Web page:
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Koshi 10% - Cheating Energy and Age

When I started to learn about koshi, it took 100% of my Karate attention. It became the single focus of my training. Often I would be thinking about koshi at home or work and my body would involuntarily twitch.

Koshi, koshi, koshi.

I certainly became koshi crazy!

As time has gone on and I have become more comfortable with koshi (coordinated, whole body) mechanics, my views about it have changed. For one thing, it is no longer the focus of my training. It is still part of the focus, but one of several connected things.

I have written this before, but I believe that it deserves repeating. If you do not know how to use koshi and have reached a point where just trying harder provides negative results, then, at that point, koshi will deserve 100% of your Karate attention. At that point, it is the missing link -- something that will connect your body and Karate and make your training much easier and much more productive.

At that point you will be like a drowning man gasping for breath.

But once you become more comfortable with koshi mechanics, you will certainly see that it is part of the overall dynamics of Karate. Maybe it is like the transmission in a car engine. The car won't run right without a transmission, but certainly there is more to a car engine than a transmission. I'm sure that you could think of many similar examples.

But in a nutshell, koshi is essential but not the whole thing. While you really cannot do Karate without koshi (coordinated, whole body) mechanics, it is also true that you can't do Karate with koshi only. It is a connector, amplifier, and director (and makes things much easier).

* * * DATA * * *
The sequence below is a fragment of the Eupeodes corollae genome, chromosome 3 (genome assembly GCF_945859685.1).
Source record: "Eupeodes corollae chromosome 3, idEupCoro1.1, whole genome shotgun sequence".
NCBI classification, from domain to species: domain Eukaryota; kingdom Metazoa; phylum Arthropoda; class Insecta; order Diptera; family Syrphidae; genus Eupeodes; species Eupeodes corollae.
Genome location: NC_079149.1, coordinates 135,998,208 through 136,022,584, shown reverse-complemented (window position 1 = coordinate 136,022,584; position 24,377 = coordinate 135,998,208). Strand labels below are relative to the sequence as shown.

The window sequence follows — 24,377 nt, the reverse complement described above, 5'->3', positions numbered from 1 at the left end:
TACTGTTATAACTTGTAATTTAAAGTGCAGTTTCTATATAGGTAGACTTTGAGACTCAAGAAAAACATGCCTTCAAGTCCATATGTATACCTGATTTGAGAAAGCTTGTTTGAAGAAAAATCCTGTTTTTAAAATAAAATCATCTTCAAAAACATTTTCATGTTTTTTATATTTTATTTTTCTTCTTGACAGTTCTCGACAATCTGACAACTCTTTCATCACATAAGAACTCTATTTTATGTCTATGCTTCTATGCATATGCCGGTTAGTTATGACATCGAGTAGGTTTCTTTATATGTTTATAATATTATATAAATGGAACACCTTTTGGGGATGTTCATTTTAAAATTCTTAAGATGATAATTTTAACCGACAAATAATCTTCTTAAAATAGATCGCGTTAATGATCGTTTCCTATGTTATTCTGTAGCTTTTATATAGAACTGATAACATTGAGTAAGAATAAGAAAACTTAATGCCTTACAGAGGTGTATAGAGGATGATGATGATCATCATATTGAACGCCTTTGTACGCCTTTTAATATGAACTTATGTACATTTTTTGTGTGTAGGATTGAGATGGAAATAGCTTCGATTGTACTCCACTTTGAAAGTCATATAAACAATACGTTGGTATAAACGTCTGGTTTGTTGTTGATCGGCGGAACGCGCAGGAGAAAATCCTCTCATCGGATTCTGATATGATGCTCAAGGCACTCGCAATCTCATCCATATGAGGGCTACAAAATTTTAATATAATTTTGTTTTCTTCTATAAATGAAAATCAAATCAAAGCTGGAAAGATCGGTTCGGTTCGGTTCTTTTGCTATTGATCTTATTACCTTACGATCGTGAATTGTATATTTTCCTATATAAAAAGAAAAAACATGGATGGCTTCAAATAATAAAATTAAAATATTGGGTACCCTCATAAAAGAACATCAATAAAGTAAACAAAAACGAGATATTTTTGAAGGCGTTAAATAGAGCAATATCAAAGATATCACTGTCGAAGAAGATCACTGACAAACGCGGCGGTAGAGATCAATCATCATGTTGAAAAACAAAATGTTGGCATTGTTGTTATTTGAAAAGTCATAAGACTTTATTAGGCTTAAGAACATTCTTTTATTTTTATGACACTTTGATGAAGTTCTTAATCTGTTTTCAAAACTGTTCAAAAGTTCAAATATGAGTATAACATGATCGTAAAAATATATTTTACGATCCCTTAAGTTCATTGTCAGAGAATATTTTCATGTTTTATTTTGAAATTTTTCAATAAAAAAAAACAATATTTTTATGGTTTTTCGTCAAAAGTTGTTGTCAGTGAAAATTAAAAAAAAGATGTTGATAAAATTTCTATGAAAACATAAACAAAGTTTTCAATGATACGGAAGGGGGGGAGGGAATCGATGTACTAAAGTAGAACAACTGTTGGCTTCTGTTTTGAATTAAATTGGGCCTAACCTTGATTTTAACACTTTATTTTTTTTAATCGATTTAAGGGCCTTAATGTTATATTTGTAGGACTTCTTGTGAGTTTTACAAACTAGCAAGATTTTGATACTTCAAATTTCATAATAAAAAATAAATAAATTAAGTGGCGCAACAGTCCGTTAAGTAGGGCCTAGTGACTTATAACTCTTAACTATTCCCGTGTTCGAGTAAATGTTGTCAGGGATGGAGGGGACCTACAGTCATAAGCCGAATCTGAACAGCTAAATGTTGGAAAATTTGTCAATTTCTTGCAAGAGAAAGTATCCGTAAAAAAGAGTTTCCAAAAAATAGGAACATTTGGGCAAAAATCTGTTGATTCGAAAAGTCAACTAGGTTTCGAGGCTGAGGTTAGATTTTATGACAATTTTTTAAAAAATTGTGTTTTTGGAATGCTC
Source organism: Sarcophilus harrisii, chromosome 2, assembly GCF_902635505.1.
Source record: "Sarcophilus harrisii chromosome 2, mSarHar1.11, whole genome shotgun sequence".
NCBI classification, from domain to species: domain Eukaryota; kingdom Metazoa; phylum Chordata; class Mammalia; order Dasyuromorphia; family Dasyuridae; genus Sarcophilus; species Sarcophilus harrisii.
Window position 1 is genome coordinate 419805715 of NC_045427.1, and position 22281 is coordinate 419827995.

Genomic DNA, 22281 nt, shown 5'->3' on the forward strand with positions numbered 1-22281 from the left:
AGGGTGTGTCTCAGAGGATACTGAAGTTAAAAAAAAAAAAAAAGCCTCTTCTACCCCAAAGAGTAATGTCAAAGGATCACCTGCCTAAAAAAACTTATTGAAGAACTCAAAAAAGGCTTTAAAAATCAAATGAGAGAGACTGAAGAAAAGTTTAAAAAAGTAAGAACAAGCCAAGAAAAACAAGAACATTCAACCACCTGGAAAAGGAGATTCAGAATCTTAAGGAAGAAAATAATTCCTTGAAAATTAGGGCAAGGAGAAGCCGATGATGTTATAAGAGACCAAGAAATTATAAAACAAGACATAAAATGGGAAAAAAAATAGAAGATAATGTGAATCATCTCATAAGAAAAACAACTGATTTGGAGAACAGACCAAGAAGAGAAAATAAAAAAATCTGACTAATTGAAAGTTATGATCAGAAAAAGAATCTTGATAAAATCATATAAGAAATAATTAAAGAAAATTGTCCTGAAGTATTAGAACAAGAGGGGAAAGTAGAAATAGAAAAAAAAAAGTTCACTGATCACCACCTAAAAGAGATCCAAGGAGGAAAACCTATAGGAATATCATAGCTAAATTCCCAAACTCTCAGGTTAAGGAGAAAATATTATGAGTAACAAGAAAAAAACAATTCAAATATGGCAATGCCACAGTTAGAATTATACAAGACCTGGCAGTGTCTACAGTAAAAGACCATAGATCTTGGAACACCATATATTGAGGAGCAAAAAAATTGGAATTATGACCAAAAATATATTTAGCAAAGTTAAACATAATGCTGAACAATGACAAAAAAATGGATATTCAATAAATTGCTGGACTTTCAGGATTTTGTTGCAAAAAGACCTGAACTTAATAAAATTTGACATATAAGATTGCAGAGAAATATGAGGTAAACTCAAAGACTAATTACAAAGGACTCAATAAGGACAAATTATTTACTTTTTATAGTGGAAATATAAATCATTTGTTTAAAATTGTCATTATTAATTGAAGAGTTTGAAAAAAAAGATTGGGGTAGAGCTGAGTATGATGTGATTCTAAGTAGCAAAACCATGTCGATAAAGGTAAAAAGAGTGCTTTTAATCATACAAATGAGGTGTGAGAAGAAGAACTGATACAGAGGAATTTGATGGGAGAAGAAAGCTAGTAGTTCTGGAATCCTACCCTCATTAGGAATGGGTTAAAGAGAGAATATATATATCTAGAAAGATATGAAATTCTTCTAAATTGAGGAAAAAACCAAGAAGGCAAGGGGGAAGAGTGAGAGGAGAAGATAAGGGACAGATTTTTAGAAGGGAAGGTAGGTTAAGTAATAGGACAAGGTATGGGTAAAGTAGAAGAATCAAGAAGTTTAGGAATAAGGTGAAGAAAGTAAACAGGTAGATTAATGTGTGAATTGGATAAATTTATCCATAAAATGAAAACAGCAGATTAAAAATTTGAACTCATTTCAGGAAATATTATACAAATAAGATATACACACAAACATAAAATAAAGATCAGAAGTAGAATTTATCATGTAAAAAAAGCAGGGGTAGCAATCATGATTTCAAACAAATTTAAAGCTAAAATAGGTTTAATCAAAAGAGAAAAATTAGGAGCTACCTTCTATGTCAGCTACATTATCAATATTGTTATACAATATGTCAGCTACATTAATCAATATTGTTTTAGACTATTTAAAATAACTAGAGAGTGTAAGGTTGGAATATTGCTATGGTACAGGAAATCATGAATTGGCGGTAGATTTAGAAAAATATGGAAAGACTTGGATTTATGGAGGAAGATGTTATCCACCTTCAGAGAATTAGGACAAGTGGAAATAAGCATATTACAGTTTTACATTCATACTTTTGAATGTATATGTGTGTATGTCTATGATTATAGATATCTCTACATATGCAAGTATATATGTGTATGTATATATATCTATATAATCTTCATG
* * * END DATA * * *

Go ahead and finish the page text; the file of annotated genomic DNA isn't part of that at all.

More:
Of course, when I first started to learn about koshi, I overestimated its importance. Again, at that time it was 100% to me. That number has declined steadily over the years. There are two reasons for this.

First, as you train more with koshi, the size of your koshi motion reduces, until sometimes it is probably impossible for an untrained person to realize what you are doing. A trained person will probably recognize it. I understand that a really skilled person can completely internalize the koshi motion so that it is not detectable at all, except by its effects. This is something we are all working on in Kishaba Juku.

My point is that in the early phase, when koshi seems 100% important, the koshi motion is large. As the student progresses, the koshi motion shrinks. At times, it can seem like the student is not using koshi at all.

That is why a good teacher is necessary. If a teacher shows a new student (at least new to the koshi concept) by demonstrating a very small or internalized koshi motion, the student will never get it. Never. Thus, the teacher exaggerates his koshi motion and reveals it. Sometimes we say that he "opens" his koshi. He does not really "open" it, he just makes the motion obvious enough for the student to observe and copy it. Then the teacher probably resumes his usual minimized form of motion.

Actually, demonstrating an open koshi is probably uncomfortable for a teacher, because it is less efficient, slow, and takes more energy. Plus, there is always the chance that an observer will think: "That is too slow! I could hit that guy." Well, of course he could! An open koshi is like training wheels on a bicycle.

I like to go fishing. Tying knots is something you have to do all the time. When you read books about tying knots in fishing line, the illustrations are always big and easy to follow. The knots, before they are tightened, look really big. But when you are fishing, the real knots are small (and tied in the dark with hands slimy from the bait). The instructional picture are big so that you can learn. The real thing is tight.